A deconstructed version of the main melodic theme features in the brief “Sarah in the Bar,” but it doesn’t appear again until “Police Station/Escape from Police Station,” where watery, dream-like variations of all three central ideas, offset by electric guitar chords and the bubbling action sequence rhythm, accompany the scene where the Terminator, fulfilling his promise to ‘be back’, massacres an entire LAPD office while searching for his quarry. There are two brief moments of warmth and happiness: “Sarah on Her Motorbike,” a sunny, jazzy piece that represents one of the last moments of carefree calm in Sarah’s life; and “Conversations by the Window/Love Scene,” an introspective acoustic piano variation accompanying the moment of tenderness between Sarah and Kyle before their final battle for survival begins.

The extended finale, from “Tunnel Chase” through to “Reese’s Death/Terminator Sits Up/You’re Terminated!”, restates most of the main ideas of the score in extended form: the hyperactive action material, the incessant heartbeat pulse, the sinister metallic clanking, Sarah’s theme. “Death By Fire/Terminator Gets Up” contains the most ominous performance of the Terminator pulse, re-emerging into horrific life just when we think – and the music misdirects us into thinking – that Sarah and Kyle have won. By the time the conclusive “Sarah’s Destiny/The Coming Storm” kicks in, with its wistful piano performance of Sarah’s theme, the sense of relief in the face of the onslaught is palpable, while the end credits version of the main theme, subtitled the “August 29th, 1997, Judgement Day Remix”, brings the album to an appropriate close.

terminator-originalThe original release of the Terminator soundtrack on LP contained just six tracks of Fiedel’s score, alongside five songs featured in the movie by artists such as Trianglz, 16MM, and Linn Van Hek, many of which can be heard in the ‘Tech Hoir’ nightclub sequence. I did get a little chuckle out of the fact that Linn Van Hek’s “Intimacy” was co-written by Joe Dolce, who had a smash hit of his own in 1980 with the comedy pop song “Shaddap You Face”, although it’s likely that British people of my generation will be only ones who find this funny. An expanded ‘Definitive Edition’ of the score was released in 1994 by the German label Cinerama/Edel, and is the recommended version of the score for those who want to experience it in its fullest form.

Brad Fiedel went on to score many popular and successful films over the next decade or so, including Fright Night in 1985, the Oscar-winning The Accused in 1988, Terminator 2: Judgment Day in 1991, True Lies in 1994, and Johnny Mnemonic in 1995, before essentially disappearing from the film scoring world entirely around the turn of the millennium; still, whatever else he has done in his career, the score for The Terminator will likely remain his most significant cinematic achievement. For children of the 80s, The Terminator will have a great deal of popular and nostalgic appeal. The main theme is a classic, a watershed moment for synth soundtracks, but anyone who did not grow up with the film and/or has a dislike for heavily electronic scores may have trouble connecting with the more challenging, abstract passages of rhythmic tension that make up the bulk of the score’s midsection. For everyone else – get your clothes, your boots, and your motorcycle, and say “I’ll be back” to this classic sci-fi score.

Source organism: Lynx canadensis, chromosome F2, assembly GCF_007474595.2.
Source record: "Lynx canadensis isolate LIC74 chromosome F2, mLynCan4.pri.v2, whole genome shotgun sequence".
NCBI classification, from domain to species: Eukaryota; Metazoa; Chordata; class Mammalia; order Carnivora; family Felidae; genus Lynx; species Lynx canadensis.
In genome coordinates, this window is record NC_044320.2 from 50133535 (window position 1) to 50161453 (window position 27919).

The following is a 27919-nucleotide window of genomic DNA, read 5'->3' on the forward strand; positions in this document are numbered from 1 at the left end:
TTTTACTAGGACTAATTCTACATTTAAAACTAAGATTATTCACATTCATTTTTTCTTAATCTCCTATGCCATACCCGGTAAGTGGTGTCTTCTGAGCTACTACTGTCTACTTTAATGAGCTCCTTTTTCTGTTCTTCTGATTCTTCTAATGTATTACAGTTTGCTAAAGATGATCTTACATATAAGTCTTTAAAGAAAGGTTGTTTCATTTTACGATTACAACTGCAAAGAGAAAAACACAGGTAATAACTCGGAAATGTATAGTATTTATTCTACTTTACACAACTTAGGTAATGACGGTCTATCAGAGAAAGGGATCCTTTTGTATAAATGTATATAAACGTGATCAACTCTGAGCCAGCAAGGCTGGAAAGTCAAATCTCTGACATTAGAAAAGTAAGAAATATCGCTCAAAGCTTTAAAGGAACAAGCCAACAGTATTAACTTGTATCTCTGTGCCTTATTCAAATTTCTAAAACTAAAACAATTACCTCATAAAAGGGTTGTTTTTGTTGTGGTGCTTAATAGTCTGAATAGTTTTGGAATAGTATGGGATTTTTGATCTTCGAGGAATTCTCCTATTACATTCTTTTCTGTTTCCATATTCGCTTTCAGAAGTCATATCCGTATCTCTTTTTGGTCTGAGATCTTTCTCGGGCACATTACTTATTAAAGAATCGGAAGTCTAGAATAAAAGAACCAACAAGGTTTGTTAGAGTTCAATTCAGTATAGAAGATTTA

Buy the Terminator soundtrack from the Movie Music UK Store

Track Listing:

  • ORIGINAL RELEASE
  • The Terminator Theme (4:18)
  • Terminator Arrival (2:28)
  • Tunnel Chase (2:45)
  • Love Scene (1:09)
  • Future Remembered (2:24)
  • Factory Chase (3:50)
  • You Can’t Do That (written by Ricky Phillips, performed by Trianglz) (3:23)
  • Burnin’ in the Third Degree (written by Tahnee Cain, Mugs Cain, Dave Amato, Brett Tuggle and Ricky Phillips, performed by Trianglz) (3:29)
  • Pictures of You (written by Jay Ferguson, performed by 16MM) (3:54)
  • Photoplay (written by Tahnee Cain, Pug Baker and Jonathan Cain, performed by Trianglz) (3:30)
  • Intimacy (written by Linn Van Hek and Joe Dolce, performed by Linn Van Hek) (3:34)
  • DEFINITIVE EDITION
  • Theme from The Terminator (4:16)
  • The Terminator Main Title (2:17)
  • The Terminator’s Arrival (4:57)
  • Reese Chased (3:50)
  • Sarah on Her Motorbike (0:38)
  • Gun Shop/Reese in Alley (1:30)
  • Sarah in the Bar (1:52)
  • Tech Noir/Alley Chase (7:38)
  • Garage Chase (6:52)
  • Arm & Eye Surgery (3:19)
  • Police Station/Escape from Police Station (4:49)
  • Future Flashback/Terminator Infiltration (4:18)
  • Conversations by the Window/Love Scene (3:45)
  • Tunnel Chase (3:38)
  • Death By Fire/Terminator Gets Up (3:13)
  • Factory Chase (3:57)
  • Reese’s Death/Terminator Sits Up/You’re Terminated! (3:28)
  • Sarah’s Destiny/The Coming Storm (3:04)
  • Theme from The Terminator – August 29th, 1997, Judgement Day Remix (4:44)

Running Time: 36 minutes 16 seconds — Original Release
Running Time: 72 minutes 05 seconds — Definitive Edition

Enigma 72000-1 (1984) — Original Release
Cinerama/Edel 0022082CIN (1984/1994) — Definitive Edition

Music composed and performed by Brad Fiedel. Featured musical soloist Ross Levinson,. Recorded and mixed by Brad Fiedel and Robert Randles. Edited by Emilie Robertson. Album produced by Brad Fiedel.

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  1. November 6, 2014 at 9:53 pm

    Have you ever read the discussion about exactly what time signature the Terminator theme is in? No one’s quite been able to quantify it!

    Also, not to nitpick, but the irascible sci-fi writer’s given name is Harlan, not Harland 🙂